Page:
Indirect Lending and the CFPB

By Jennifer Monty Rieker, Partner and Amy Clum Holbrook, Partner

Earlier this week the Consumer Financial Protection Bureau (CFPB) issued guidelines for how indirect auto lenders can avoid violating the Equal Credit Opportunity Act (ECOA).  In recent months, the CFPB focused on auto lenders potential violations of the ECOA.

The ECOA prohibits lenders from discriminating against borrowers based on specific protected classes which include race, color, religion, national origin, sex, marital status or age. Allegations of violations of ECOA arise when similarly situated consumers are provided different credit opportunities, and an allegation is made that the different credit opportunity arose because of a consumer’s protected class status.  While other factors may contribute to the difference in credit offered, the financial institution bears the burden of proof of establishing that the different credit was based on factors other than race, color, religion, national original, sex, marital status or age. 

Indirect auto lending occurs when a consumer seeks financing directly at the car dealership.  The car dealer uses information about the consumer and applies for financing with various financial institutions.  The financial institution then evaluates the consumer and either agrees to provide financing or passes on offering financing.  Some financial institutions give parameters to the car dealer, such as that they will buy the loan at a set interest rate, but the dealer may charge additional interest or a reserve, which they will keep as a profit.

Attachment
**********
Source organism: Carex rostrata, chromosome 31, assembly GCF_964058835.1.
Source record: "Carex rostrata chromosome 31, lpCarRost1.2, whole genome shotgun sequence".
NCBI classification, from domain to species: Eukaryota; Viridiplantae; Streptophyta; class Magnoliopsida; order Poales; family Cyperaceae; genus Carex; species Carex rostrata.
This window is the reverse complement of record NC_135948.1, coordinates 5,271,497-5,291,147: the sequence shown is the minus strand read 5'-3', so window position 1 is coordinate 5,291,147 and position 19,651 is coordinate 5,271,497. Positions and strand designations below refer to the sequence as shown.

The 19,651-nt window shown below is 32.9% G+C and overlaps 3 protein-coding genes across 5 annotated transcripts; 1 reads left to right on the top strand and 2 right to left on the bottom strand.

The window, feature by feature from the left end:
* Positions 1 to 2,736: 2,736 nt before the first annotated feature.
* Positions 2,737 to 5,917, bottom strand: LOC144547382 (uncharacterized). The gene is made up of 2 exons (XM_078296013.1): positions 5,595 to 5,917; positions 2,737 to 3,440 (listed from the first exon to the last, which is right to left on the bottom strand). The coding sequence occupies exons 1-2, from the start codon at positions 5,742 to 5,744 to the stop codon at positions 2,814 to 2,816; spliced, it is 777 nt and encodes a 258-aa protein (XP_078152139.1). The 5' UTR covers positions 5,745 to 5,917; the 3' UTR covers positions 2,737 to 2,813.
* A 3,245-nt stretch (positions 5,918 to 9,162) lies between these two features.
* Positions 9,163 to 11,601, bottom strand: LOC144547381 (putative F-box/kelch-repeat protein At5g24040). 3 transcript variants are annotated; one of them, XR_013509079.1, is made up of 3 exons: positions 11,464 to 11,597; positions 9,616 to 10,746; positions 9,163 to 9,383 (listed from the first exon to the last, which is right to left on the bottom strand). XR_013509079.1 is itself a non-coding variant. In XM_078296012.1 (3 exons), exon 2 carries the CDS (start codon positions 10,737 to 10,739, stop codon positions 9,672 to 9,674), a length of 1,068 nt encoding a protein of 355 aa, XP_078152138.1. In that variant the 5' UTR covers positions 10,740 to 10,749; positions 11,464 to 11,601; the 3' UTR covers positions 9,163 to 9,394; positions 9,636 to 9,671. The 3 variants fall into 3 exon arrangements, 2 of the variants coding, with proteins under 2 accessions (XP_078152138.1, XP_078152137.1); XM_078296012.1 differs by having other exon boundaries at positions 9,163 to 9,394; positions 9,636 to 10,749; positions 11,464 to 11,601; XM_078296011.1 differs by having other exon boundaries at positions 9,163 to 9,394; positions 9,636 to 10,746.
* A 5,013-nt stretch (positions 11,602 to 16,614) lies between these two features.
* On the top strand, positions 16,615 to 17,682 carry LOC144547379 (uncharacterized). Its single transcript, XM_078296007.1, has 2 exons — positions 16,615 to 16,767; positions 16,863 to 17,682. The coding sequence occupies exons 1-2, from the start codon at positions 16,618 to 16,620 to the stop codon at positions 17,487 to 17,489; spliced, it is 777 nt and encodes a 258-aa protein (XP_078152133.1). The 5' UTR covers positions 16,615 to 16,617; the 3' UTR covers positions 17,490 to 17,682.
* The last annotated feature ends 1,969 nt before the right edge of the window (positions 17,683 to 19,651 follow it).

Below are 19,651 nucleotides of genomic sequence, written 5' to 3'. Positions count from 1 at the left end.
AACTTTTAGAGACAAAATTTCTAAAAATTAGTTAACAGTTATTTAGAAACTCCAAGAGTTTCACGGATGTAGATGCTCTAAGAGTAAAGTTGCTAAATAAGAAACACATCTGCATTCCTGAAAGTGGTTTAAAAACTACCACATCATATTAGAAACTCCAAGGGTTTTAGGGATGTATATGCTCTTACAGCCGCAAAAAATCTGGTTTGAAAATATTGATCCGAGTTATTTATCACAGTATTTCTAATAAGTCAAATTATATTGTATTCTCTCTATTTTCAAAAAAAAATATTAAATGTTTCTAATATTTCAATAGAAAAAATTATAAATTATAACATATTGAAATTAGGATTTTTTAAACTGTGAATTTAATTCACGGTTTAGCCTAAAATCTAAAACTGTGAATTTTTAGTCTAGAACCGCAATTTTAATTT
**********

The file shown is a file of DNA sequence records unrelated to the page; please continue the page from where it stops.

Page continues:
The CFPB is primarily concerned with situations where the dealer charges additional interest or a reserve.  The concern is that members of protected classes may be charged higher rates for their loans, which may violate ECOA. 

While some indirect lenders may claim that they are not liable under the ECOA because they are not originating the credit or directly accepting the application, the CFPB indicated that they would still be liable if they make a credit decision (such as offering a rate or agreeing to buy a loan at a set rate) or if they know that the car dealer is violating the ECOA.           

Although the CFPB has been focusing on indirect auto lenders for ECOA violations, they offered tips for indirect auto lenders which include:

  • Imposing controls on dealer markup, or otherwise revising dealer markup policies;
  • Monitoring and addressing the effects of markup policies as part of a robust fair lending compliance program; and
  • Eliminating dealer discretion to markup buy rates, and fairly compensating dealers using a different mechanism that does not result in discrimination, such as flat fees per transaction.  (See CFPB Bulletin March 21, 2013). 

Indirect auto lenders are facing stricter scrutiny under the CFPB.  They should develop or revise their programs to ensure that the dealers they work with are not engaging in discriminatory practices.  Because an indirect auto lender may be using multiple lenders across the country, liability can be established based on discriminatory practices at one dealership or multiple dealerships. 

Auto lenders will need to make sure they have a well-developed program and continued monitoring of its dealers.   In this age of heightened scrutiny, the best defense may be a good offense.

Jennifer Monty Rieker is a partner of Litigation & Defense located in the Cleveland office of Weltman, Weinberg & Reis Co., LPA (WWR) who can be reached at 216.685.1136 and jmontyrieker@weltman.com. Amy Holbrook is a partner of Consumer Collections located in the Cleveland office of WWR who can be reached at 216.685.1141 and aholbrook@weltman.com.

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